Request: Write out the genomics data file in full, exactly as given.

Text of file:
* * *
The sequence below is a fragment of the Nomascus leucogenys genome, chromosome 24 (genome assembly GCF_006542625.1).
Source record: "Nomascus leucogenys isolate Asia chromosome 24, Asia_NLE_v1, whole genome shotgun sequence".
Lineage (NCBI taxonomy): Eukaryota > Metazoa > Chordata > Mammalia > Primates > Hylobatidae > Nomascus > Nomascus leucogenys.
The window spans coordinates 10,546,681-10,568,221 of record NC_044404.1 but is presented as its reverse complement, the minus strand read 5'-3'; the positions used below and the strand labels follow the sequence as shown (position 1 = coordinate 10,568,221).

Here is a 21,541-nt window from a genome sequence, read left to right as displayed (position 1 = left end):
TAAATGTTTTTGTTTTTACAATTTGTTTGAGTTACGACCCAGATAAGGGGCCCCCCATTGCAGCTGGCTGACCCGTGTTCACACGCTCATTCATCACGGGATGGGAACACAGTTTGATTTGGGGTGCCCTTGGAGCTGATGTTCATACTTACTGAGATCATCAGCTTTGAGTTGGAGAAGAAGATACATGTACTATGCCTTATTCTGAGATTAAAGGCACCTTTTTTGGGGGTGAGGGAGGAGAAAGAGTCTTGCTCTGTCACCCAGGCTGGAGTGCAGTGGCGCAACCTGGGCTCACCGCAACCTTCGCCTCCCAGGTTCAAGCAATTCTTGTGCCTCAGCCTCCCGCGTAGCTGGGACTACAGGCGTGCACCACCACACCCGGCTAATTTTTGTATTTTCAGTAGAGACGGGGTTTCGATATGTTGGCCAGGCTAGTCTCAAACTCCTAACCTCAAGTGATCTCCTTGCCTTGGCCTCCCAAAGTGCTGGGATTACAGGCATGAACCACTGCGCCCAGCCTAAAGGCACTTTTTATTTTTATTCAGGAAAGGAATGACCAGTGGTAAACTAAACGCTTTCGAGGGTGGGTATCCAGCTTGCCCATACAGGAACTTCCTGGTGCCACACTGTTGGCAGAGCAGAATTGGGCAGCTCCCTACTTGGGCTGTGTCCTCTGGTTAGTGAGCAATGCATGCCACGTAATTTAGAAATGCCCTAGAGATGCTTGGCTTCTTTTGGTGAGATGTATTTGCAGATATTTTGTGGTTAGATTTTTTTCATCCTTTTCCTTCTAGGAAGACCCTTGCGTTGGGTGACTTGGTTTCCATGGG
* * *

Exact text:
The sequence below is a fragment of the Nomascus leucogenys genome, chromosome 24 (genome assembly GCF_006542625.1).
Source record: "Nomascus leucogenys isolate Asia chromosome 24, Asia_NLE_v1, whole genome shotgun sequence".
Lineage (NCBI taxonomy): Eukaryota > Metazoa > Chordata > Mammalia > Primates > Hylobatidae > Nomascus > Nomascus leucogenys.
The window spans coordinates 10,546,681-10,568,221 of record NC_044404.1 but is presented as its reverse complement, the minus strand read 5'-3'; the positions used below and the strand labels follow the sequence as shown (position 1 = coordinate 10,568,221).

Here is a 21,541-nt window from a genome sequence, read left to right as displayed (position 1 = left end):
TAAATGTTTTTGTTTTTACAATTTGTTTGAGTTACGACCCAGATAAGGGGCCCCCCATTGCAGCTGGCTGACCCGTGTTCACACGCTCATTCATCACGGGATGGGAACACAGTTTGATTTGGGGTGCCCTTGGAGCTGATGTTCATACTTACTGAGATCATCAGCTTTGAGTTGGAGAAGAAGATACATGTACTATGCCTTATTCTGAGATTAAAGGCACCTTTTTTGGGGGTGAGGGAGGAGAAAGAGTCTTGCTCTGTCACCCAGGCTGGAGTGCAGTGGCGCAACCTGGGCTCACCGCAACCTTCGCCTCCCAGGTTCAAGCAATTCTTGTGCCTCAGCCTCCCGCGTAGCTGGGACTACAGGCGTGCACCACCACACCCGGCTAATTTTTGTATTTTCAGTAGAGACGGGGTTTCGATATGTTGGCCAGGCTAGTCTCAAACTCCTAACCTCAAGTGATCTCCTTGCCTTGGCCTCCCAAAGTGCTGGGATTACAGGCATGAACCACTGCGCCCAGCCTAAAGGCACTTTTTATTTTTATTCAGGAAAGGAATGACCAGTGGTAAACTAAACGCTTTCGAGGGTGGGTATCCAGCTTGCCCATACAGGAACTTCCTGGTGCCACACTGTTGGCAGAGCAGAATTGGGCAGCTCCCTACTTGGGCTGTGTCCTCTGGTTAGTGAGCAATGCATGCCACGTAATTTAGAAATGCCCTAGAGATGCTTGGCTTCTTTTGGTGAGATGTATTTGCAGATATTTTGTGGTTAGATTTTTTTCATCCTTTTCCTTCTAGGAAGACCCTTGCGTTGGGTGACTTGGTTTCCATGGG